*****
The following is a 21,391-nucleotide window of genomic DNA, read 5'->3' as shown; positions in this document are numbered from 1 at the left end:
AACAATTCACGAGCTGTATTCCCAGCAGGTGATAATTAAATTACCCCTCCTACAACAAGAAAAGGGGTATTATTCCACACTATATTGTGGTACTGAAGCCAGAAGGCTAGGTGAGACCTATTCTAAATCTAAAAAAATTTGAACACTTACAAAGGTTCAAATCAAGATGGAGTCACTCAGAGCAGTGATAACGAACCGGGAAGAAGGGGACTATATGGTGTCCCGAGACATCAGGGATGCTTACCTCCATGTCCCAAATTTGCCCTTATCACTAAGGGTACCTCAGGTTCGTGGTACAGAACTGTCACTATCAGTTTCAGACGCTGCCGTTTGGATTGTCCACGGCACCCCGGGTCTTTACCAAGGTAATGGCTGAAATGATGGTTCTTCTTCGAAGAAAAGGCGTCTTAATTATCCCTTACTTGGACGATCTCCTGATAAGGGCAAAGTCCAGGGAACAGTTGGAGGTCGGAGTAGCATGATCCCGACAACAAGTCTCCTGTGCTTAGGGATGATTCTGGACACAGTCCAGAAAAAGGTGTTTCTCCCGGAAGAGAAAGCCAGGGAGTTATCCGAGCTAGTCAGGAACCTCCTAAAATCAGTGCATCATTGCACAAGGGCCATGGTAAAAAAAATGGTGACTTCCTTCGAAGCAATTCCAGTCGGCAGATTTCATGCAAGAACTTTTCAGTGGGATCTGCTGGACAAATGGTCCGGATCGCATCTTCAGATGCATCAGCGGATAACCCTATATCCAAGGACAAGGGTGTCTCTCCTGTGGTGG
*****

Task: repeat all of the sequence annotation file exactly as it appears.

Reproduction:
The following is a 21,391-nucleotide window of genomic DNA, read 5'->3' as shown; positions in this document are numbered from 1 at the left end:
AACAATTCACGAGCTGTATTCCCAGCAGGTGATAATTAAATTACCCCTCCTACAACAAGAAAAGGGGTATTATTCCACACTATATTGTGGTACTGAAGCCAGAAGGCTAGGTGAGACCTATTCTAAATCTAAAAAAATTTGAACACTTACAAAGGTTCAAATCAAGATGGAGTCACTCAGAGCAGTGATAACGAACCGGGAAGAAGGGGACTATATGGTGTCCCGAGACATCAGGGATGCTTACCTCCATGTCCCAAATTTGCCCTTATCACTAAGGGTACCTCAGGTTCGTGGTACAGAACTGTCACTATCAGTTTCAGACGCTGCCGTTTGGATTGTCCACGGCACCCCGGGTCTTTACCAAGGTAATGGCTGAAATGATGGTTCTTCTTCGAAGAAAAGGCGTCTTAATTATCCCTTACTTGGACGATCTCCTGATAAGGGCAAAGTCCAGGGAACAGTTGGAGGTCGGAGTAGCATGATCCCGACAACAAGTCTCCTGTGCTTAGGGATGATTCTGGACACAGTCCAGAAAAAGGTGTTTCTCCCGGAAGAGAAAGCCAGGGAGTTATCCGAGCTAGTCAGGAACCTCCTAAAATCAGTGCATCATTGCACAAGGGCCATGGTAAAAAAAATGGTGACTTCCTTCGAAGCAATTCCAGTCGGCAGATTTCATGCAAGAACTTTTCAGTGGGATCTGCTGGACAAATGGTCCGGATCGCATCTTCAGATGCATCAGCGGATAACCCTATATCCAAGGACAAGGGTGTCTCTCCTGTGGTGG